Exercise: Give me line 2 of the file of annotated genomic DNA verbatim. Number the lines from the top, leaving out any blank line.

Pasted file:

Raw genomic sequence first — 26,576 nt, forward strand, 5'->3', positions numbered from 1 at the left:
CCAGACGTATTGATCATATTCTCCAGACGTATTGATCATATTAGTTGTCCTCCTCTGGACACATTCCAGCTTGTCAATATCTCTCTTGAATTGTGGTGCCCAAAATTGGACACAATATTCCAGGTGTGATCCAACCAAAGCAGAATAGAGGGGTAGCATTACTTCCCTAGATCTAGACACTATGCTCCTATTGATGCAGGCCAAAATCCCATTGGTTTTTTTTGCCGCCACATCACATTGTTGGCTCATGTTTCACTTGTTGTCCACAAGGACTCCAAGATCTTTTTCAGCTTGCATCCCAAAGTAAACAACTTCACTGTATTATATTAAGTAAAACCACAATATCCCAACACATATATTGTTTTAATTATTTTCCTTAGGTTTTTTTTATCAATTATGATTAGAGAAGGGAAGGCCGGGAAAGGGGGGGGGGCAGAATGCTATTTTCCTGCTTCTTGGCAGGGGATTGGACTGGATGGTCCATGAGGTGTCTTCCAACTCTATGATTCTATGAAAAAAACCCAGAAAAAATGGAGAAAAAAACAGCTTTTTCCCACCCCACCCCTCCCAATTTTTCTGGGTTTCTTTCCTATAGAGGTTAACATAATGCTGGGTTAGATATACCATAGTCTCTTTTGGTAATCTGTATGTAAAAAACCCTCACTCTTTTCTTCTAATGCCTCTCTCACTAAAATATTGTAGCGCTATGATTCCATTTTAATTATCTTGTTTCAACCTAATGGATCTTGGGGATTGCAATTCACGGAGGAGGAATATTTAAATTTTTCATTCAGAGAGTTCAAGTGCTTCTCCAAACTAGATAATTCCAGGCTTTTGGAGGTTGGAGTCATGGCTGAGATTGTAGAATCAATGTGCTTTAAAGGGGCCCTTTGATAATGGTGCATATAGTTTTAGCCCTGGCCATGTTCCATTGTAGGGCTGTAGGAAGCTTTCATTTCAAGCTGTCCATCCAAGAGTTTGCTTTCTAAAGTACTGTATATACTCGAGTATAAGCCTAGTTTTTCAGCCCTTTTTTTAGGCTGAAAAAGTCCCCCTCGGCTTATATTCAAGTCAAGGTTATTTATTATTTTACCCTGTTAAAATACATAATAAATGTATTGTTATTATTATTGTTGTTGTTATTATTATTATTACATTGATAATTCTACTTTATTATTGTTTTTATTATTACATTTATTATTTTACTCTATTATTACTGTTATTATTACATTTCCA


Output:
CCAGACGTATTGATCATATTCTCCAGACGTATTGATCATATTAGTTGTCCTCCTCTGGACACATTCCAGCTTGTCAATATCTCTCTTGAATTGTGGTGCCCAAAATTGGACACAATATTCCAGGTGTGATCCAACCAAAGCAGAATAGAGGGGTAGCATTACTTCCCTAGATCTAGACACTATGCTCCTATTGATGCAGGCCAAAATCCCATTGGTTTTTTTTGCCGCCACATCACATTGTTGGCTCATGTTTCACTTGTTGTCCACAAGGACTCCAAGATCTTTTTCAGCTTGCATCCCAAAGTAAACAACTTCACTGTATTATATTAAGTAAAACCACAATATCCCAACACATATATTGTTTTAATTATTTTCCTTAGGTTTTTTTTATCAATTATGATTAGAGAAGGGAAGGCCGGGAAAGGGGGGGGGGCAGAATGCTATTTTCCTGCTTCTTGGCAGGGGATTGGACTGGATGGTCCATGAGGTGTCTTCCAACTCTATGATTCTATGAAAAAAACCCAGAAAAAATGGAGAAAAAAACAGCTTTTTCCCACCCCACCCCTCCCAATTTTTCTGGGTTTCTTTCCTATAGAGGTTAACATAATGCTGGGTTAGATATACCATAGTCTCTTTTGGTAATCTGTATGTAAAAAACCCTCACTCTTTTCTTCTAATGCCTCTCTCACTAAAATATTGTAGCGCTATGATTCCATTTTAATTATCTTGTTTCAACCTAATGGATCTTGGGGATTGCAATTCACGGAGGAGGAATATTTAAATTTTTCATTCAGAGAGTTCAAGTGCTTCTCCAAACTAGATAATTCCAGGCTTTTGGAGGTTGGAGTCATGGCTGAGATTGTAGAATCAATGTGCTTTAAAGGGGCCCTTTGATAATGGTGCATATAGTTTTAGCCCTGGCCATGTTCCATTGTAGGGCTGTAGGAAGCTTTCATTTCAAGCTGTCCATCCAAGAGTTTGCTTTCTAAAGTACTGTATATACTCGAGTATAAGCCTAGTTTTTCAGCCCTTTTTTTAGGCTGAAAAAGTCCCCCTCGGCTTATATTCAAGTCAAGGTTATTTATTATTTTACCCTGTTAAAATACATAATAAATGTATTGTTATTATTATTGTTGTTGTTATTATTATTATTACATTGATAATTCTACTTTATTATTGTTTTTATTATTACATTTATTATTTTACTCTATTATTACTGTTATTATTACATTTCCA